Rather than let Hardy hit the open market during the most recent offseason, the Orioles made the interesting move of extending Hardy's contract for three years and gave him $7 million per season.
When he signed the contract, Hardy indicated how much he wanted to put down roots in the Baltimore community.
"I like all the guys in this clubhouse," he said at the time. "I like the coaching staff. I just think overall I've had a lot of fun here, and there's been years I didn't have a lot of fun playing. That's a big thing for me, to have fun, and all these guys allow me to do that."
He has continued that success in 2012, and had the second-most home runs on the club (11) and was the best among all shortstops again as of June 10. Defensively, he had the second-best fielding percentage among shortstops, and the second-fewest errors.
"He reminds me of Kevin Elster, probably the best hands I've ever seen on a shortstop," Showalter said of the member of the 1986 World Series champion Mets.
Elster, at one time, held a record for most consecutive games without an error. Ripken later broke it.
"It's almost like when [Hardy] makes an error, he makes everybody else feel better," Showalter said. "He makes short hops look routine. Everybody knows how routine it is. People almost don't get the full effect of what he's doing, because he's not flashy."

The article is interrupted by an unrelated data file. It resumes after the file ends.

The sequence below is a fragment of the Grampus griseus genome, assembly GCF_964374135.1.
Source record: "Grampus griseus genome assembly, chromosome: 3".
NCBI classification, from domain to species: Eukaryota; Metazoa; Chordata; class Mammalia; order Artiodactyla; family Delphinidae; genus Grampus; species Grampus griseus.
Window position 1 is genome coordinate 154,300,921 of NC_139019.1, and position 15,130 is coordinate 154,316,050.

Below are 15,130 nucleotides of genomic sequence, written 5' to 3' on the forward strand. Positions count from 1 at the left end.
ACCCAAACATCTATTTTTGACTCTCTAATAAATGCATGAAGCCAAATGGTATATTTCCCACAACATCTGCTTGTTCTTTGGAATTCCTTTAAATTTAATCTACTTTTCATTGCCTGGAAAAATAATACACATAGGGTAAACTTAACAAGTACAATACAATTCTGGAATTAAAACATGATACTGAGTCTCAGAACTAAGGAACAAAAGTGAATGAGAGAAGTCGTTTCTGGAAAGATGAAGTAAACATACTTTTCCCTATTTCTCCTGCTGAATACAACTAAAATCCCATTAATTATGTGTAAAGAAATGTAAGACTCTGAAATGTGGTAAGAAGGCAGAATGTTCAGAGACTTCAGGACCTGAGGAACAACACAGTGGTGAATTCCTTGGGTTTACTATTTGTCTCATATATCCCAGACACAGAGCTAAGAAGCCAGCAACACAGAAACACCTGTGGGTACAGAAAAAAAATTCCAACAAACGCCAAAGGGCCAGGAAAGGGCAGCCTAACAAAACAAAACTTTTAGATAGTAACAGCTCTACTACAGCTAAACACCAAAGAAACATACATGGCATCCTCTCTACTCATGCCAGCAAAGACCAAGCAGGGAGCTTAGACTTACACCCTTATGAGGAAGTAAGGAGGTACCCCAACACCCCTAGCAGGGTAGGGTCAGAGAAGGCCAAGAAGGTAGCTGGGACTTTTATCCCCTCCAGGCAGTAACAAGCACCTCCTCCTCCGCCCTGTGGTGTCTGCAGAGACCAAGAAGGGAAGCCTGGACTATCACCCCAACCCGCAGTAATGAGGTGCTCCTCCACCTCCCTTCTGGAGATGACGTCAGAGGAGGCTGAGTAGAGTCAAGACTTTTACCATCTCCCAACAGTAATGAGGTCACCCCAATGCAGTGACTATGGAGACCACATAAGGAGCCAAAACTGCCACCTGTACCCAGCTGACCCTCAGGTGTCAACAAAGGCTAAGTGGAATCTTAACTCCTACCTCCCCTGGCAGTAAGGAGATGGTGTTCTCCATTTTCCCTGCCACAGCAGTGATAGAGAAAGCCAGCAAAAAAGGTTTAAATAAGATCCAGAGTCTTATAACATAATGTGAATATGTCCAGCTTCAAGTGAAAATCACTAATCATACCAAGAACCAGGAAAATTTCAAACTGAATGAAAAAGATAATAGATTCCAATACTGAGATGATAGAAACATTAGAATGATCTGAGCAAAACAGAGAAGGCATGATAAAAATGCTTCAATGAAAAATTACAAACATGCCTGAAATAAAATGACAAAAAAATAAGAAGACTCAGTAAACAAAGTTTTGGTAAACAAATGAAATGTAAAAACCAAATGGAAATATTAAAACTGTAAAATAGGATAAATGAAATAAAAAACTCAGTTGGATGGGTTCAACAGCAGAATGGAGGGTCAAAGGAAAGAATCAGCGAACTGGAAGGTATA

For all his success, Hardy has not drawn the buzz of other shortstops. By mid-June, his numbers, both offensively and defensively, were largely superior to those of New York Yankees shortstop Derek Jeter. Yet, Jeter had almost 1.3 million more votes for the All-Star Game.
Jeter's accomplishments in a Yankee uniform make him a natural fan favorite, much like Ripken during the 1980s and 1990s, and a likely first-ballot Hall of Famer.
Hardy lacks sizzle and, because of his quiet demeanor, doesn't often draw attention.
"I think he's pretty spectacular in his own way," Showalter said. "His substance is his style. His style's not his substance. He'd rather make the play fundamentally sound than look aesthetically pleasing. He doesn't care about flipping something behind his back or plays of the week. First basemen love him. He's got the most accurate arm I've ever had."
All this isn't to say Hardy's perfect. He is prone to offensive streaks. Between May 11 and June 7, he hit just two home runs. During the month of May, he hit .314 and drove in 18 runs, while hitting seven total homers.
He's an unlikely power hitter. Including statistics from games played June 10, Hardy's home run total since June 1, 2011 (39) ranked fifth among all MLB players, behind Texas' Josh Hamilton (46), New York's Curtis Granderson (42), Toronto's Jose Bautista (40) and Atlanta's Dan Uggla (40).
Hardly cooled off during the first week of June, while the team was on a road trip, and drove in just one run during that time. One of the knocks against him, offensively, is that he doesn't take advantage of being up in the count.
Still, as the rest of the infield has been beset by injuries and errors, Hardy has been its rock. Given his success, Hardy has now made it hard for some to visualize Machado's supplanting him any time soon.
"He's a championship shortstop," Showalter said. "That's about as high a compliment as I can give him."
Issue 174: June 2012